Scanadu unveils smartphone-enabled home diagnostics

By: Jonah Comstock | Nov 29, 2012        

Tags: | | | | | |  |

scanadu SCOUTScanadu, the 2-year-old San Francisco startup aiming to develop a handheld medical scanner for home use, similar to the Star Trek tricorder, has unveiled its first three products, set for release by the end of 2013.

The Scanadu SCOUT is the central scanner component. The NASA Ames Research Center-based company says that customers simply hold the small, lightweight device to the patient’s temple and it will return five vital sign results with 99 percent accuracy in less than 10 seconds.

“Consumers’ attention deficit is increasing,” CEO Walter de Brouwer told MobiHealthNews in an interview last month. “And if they have a device that can do diagnostics, they are not willing to spend more than 10 seconds waiting. They’d like to have real time, they’ll settle for 10 seconds, but a minute would be too long.”

The data from the scan will be uploaded to a Scanadu app via Bluetooth and will track pulse transit time, heart rate, electrical heart activity, body temperature, heart rate variability, and blood oxygenation. The company plans to sell the device for less than $150, and the firmware will be remotely upgradable, allowing Scanadu to add new scanning metrics in the future.

“We found in user testing that the consumer doesn’t want to go through the ritual of the doctor checkup,” de Brouwer told MobiHealthNews. “The consumer wants one position on the body. And he wants to do the diagnostics all in that one position. And the consumer is price-specific. For the consumer, the price sensitivity will be very high.”

In addition to the SCOUT, the company announced two “low-cost and disposable early detection tools,” which will be integrated with the Scanadu app.

Project ScanaFlo will be used to conduct urinalysis. Customers can buy an over-the-counter disposable cartridge, and the software will test urine for preeclampsia, gestational diabetes, kidney failure and urinary tract infections. Pregnant women will also be able to scan for pregnancy complications or to monitor their health throughout the pregnancy.

Project ScanaFlu, meanwhile, will analyze saliva in cases of cold-like symptoms. It will test for Strep A, Influenza A and B, adenovirus, and RSV.

Scanadu plans to submit the products to the FDA for review as soon as next week. De Brouwer said that as a medical device with a consumer-focused use case, it’s not clear whether the FDA will consider the device unique. The SCOUT goes into manufacturing next month, freeing up the company’s team to work on the software side, particularly the user interface.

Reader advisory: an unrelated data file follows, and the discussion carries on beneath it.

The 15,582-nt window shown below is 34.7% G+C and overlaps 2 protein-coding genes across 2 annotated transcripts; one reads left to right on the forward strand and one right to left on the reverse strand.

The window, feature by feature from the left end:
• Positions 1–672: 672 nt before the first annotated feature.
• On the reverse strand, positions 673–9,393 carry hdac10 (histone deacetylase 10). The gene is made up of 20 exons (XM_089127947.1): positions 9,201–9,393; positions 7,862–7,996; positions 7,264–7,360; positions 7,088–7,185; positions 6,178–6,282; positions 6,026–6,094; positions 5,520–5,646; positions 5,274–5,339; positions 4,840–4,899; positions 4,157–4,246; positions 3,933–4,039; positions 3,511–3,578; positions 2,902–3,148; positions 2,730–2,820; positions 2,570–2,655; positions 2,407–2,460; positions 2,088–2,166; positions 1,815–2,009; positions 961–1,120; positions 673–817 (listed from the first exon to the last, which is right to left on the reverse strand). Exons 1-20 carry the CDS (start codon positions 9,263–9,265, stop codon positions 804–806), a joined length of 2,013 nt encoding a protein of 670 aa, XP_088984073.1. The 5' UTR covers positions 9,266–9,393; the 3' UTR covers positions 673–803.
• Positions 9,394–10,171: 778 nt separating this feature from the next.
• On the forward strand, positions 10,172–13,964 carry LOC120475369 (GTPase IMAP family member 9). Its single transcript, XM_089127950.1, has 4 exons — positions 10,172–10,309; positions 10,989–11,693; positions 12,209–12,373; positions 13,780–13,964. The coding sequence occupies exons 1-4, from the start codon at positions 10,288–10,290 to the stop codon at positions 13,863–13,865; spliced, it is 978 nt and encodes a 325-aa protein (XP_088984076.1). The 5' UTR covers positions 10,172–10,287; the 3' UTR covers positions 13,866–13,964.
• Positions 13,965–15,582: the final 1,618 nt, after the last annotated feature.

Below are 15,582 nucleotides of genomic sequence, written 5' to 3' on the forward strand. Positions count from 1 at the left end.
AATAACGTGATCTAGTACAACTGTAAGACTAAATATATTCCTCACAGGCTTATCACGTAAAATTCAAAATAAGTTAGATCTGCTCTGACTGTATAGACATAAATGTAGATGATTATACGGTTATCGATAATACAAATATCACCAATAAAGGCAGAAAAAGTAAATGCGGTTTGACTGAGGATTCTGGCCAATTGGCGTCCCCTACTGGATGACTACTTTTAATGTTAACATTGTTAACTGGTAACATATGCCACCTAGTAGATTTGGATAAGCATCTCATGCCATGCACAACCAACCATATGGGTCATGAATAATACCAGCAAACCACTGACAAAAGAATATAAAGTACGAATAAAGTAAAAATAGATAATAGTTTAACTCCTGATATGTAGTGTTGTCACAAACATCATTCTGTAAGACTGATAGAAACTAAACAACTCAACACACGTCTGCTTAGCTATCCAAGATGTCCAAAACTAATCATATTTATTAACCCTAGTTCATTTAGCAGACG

Scanadu also stressed in the announcement that Scanadu can be used by healthy customers, too, to monitor personal average vitals, so that when a person does get sick doctors have more information about what’s normal for that individual.

Dr. Alan Greene, Chief Medical Officer at Scanadu, said in a statement, “Health decisions shouldn’t be based on averages, they should be based on a real, accurate and personalized healthfeed of data — which we now have the power to give to the consumer in the palm of their hand.”

Scanadu is one of the more visible companies competing in the Qualcomm Tricorder X Prize, a competition to develop a device much like this one. The announced vitals the SCOUT can read line up fairly closely with the draft guidelines for the prize, with the exception of respiratory rate. De Brouwer said the device can read respiratory rate, but not within Scanadu’s self-imposed 10-second window. He said a marketable consumer product is a higher priority than the prize, which is still a year out from its first judging round.

De Brouwer believes Scanadu will be just one step in a personal health revolution.

“This is the beginning of a nascent industry of personal healthcare and consumer health. The first time in my life I’ve seen this excitement was with the personal computer, the second time was with the Internet and now it’s about health,” de Brouwer said.

He said he wants this product to change the relationship consumers of health care have with providers, making consumers the keepers of their own health information.

“Now we treat doctors as accountants who have to keep records for us,” he said. “They were not trained to do this. What they were trained to be was an analyst of data, to give us their point of view, their therapy.”